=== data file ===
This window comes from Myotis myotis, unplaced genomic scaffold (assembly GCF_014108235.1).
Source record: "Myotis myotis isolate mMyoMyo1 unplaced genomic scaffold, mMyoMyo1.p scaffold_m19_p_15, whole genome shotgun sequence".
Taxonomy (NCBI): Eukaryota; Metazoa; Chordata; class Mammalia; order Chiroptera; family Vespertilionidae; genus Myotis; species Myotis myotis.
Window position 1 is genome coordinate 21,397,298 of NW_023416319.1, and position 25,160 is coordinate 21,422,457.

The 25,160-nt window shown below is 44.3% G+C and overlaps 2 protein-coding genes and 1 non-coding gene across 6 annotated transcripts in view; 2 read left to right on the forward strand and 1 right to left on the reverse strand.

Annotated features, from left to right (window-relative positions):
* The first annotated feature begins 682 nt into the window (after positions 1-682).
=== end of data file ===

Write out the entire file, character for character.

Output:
This window comes from Myotis myotis, unplaced genomic scaffold (assembly GCF_014108235.1).
Source record: "Myotis myotis isolate mMyoMyo1 unplaced genomic scaffold, mMyoMyo1.p scaffold_m19_p_15, whole genome shotgun sequence".
Taxonomy (NCBI): Eukaryota; Metazoa; Chordata; class Mammalia; order Chiroptera; family Vespertilionidae; genus Myotis; species Myotis myotis.
Window position 1 is genome coordinate 21,397,298 of NW_023416319.1, and position 25,160 is coordinate 21,422,457.

The 25,160-nt window shown below is 44.3% G+C and overlaps 2 protein-coding genes and 1 non-coding gene across 6 annotated transcripts in view; 2 read left to right on the forward strand and 1 right to left on the reverse strand.

Annotated features, from left to right (window-relative positions):
* The first annotated feature begins 682 nt into the window (after positions 1-682).